As stated above, effective treatment options for IBS are limited. There are treatment alternatives for individual symptoms such as diarrhoea, constipation and abdominal pain, but none of the available treatment options target the overall symptoms of IBS [Jailwala et al. 2000]. Moreover, due to unexpected side effects of recently developed IBS drugs [Pasricha, 2007; Thompson, 2001] several pharmaceutical companies have stopped their development of drugs for functional GI disorders. Moreover, nonpharmacological treatment alternatives such as different psychological treatment options [Lackner et al. 2004], which seem to be very effective, are hampered by limited availability. Therefore, there are great unmet medical needs for patients with functional GI disorders today.

Inflammation, permeability, bacteria and IBS

During recent years, studies exploring new pathogenetic and pathophysiological factors have been presented. These include low-grade inflammation within the GI tract [Ohman et al. 2005; Barbara et al. 2004], altered intestinal permeability [Piche et al. 2009] and alterations in the bacterial flora of the GI tract [Kassinen et al. 2007; Posserud et al. 2007]. In particular, the latter has attracted many researchers, which can be seen in the increasing number of publications found on PubMed exploring the role of bacteria in IBS in recent years (Figure 1). Future studies will most certainly be valuable in order to clarify the role of bacteria in IBS and the possibilities to do so are tremendous given the fact that new sophisticated techniques to analyze the composition of the gut flora more accurately have been developed [Furrie, 2006].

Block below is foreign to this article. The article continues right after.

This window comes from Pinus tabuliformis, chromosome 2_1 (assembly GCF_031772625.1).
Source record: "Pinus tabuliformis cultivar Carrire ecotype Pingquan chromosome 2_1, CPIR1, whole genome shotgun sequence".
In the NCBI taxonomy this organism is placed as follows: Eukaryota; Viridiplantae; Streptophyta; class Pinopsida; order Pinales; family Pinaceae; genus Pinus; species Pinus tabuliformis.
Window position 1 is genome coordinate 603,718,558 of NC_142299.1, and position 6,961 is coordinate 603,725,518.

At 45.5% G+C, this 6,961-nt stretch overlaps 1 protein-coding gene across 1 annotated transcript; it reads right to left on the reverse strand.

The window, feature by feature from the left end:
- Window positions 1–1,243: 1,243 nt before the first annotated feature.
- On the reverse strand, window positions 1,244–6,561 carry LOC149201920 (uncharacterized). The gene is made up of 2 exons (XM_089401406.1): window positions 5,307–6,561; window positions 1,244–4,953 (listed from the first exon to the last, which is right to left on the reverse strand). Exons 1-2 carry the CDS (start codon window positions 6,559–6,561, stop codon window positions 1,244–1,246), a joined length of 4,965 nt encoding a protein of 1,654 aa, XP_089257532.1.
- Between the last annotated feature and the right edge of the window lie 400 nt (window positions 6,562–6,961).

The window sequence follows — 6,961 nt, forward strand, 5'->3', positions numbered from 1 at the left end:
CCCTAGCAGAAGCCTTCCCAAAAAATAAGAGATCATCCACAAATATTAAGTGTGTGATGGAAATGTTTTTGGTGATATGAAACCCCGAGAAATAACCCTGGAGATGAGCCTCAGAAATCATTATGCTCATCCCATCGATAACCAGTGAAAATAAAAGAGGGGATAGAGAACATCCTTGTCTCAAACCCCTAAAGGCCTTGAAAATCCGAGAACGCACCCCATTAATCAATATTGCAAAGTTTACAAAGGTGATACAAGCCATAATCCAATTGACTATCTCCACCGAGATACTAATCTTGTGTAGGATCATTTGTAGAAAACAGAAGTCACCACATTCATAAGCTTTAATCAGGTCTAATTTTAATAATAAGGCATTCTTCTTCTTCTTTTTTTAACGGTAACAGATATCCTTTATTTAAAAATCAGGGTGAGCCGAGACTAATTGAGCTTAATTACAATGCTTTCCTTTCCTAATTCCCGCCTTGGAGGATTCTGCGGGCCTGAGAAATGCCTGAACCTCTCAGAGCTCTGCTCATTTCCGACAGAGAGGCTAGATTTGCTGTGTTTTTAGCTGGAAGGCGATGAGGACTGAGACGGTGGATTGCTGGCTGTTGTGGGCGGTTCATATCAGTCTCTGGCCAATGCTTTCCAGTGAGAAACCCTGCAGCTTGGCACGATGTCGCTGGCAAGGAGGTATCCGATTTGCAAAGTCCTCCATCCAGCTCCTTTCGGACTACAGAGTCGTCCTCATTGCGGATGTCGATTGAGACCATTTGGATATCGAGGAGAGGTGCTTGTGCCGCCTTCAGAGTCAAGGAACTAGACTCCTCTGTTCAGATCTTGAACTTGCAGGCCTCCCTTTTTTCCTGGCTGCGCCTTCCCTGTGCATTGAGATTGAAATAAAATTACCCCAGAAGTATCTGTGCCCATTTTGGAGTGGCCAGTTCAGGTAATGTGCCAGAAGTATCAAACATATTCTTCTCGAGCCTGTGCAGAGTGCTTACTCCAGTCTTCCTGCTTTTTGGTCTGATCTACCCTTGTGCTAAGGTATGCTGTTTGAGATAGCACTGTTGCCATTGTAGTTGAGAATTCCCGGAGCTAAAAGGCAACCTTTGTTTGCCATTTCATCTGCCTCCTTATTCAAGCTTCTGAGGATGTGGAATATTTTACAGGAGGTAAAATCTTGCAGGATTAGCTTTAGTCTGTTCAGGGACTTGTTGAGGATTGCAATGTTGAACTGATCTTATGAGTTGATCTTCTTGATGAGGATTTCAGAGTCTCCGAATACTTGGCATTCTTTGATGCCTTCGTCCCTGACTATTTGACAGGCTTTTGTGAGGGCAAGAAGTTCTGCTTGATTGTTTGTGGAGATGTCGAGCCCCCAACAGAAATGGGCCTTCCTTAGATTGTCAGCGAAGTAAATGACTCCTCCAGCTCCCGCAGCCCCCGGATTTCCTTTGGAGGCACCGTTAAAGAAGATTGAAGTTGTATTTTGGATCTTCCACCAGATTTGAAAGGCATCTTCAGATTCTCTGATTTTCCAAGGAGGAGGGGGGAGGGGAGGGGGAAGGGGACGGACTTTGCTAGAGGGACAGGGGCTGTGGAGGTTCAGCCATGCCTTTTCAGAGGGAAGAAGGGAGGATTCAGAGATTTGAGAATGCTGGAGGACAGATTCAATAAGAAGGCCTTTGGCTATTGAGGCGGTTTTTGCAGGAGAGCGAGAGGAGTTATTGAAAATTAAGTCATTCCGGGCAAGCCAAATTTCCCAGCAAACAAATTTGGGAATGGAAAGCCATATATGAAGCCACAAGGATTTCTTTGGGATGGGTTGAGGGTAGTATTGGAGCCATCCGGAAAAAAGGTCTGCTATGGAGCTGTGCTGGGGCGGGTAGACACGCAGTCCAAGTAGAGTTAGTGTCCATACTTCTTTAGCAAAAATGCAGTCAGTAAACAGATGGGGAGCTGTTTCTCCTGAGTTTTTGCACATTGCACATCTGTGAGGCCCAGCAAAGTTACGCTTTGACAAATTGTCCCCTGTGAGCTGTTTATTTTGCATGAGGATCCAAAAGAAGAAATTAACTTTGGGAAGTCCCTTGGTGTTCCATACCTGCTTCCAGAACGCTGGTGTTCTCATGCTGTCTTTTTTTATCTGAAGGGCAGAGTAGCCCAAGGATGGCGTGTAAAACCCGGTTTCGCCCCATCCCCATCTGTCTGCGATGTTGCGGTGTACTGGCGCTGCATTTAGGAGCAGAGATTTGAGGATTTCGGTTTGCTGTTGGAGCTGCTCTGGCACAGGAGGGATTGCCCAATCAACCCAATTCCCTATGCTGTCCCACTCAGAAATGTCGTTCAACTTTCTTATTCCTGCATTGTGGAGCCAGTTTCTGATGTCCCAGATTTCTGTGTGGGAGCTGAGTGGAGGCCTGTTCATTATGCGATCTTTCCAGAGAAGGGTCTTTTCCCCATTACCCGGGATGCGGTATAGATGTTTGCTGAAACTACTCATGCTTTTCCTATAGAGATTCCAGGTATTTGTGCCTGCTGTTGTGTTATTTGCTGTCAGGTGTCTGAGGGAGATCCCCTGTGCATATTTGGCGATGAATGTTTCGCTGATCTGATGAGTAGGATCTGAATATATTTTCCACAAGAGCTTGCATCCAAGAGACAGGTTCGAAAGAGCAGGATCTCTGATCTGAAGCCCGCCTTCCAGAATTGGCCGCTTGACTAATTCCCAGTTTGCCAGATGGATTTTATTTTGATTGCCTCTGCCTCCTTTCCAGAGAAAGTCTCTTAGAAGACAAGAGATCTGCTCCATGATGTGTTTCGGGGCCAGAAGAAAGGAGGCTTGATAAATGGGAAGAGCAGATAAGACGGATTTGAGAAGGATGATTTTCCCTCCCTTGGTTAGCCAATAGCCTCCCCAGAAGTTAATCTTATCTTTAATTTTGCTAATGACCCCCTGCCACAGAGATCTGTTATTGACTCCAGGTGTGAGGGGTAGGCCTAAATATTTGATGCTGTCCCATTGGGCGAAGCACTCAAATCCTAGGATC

Figure 1.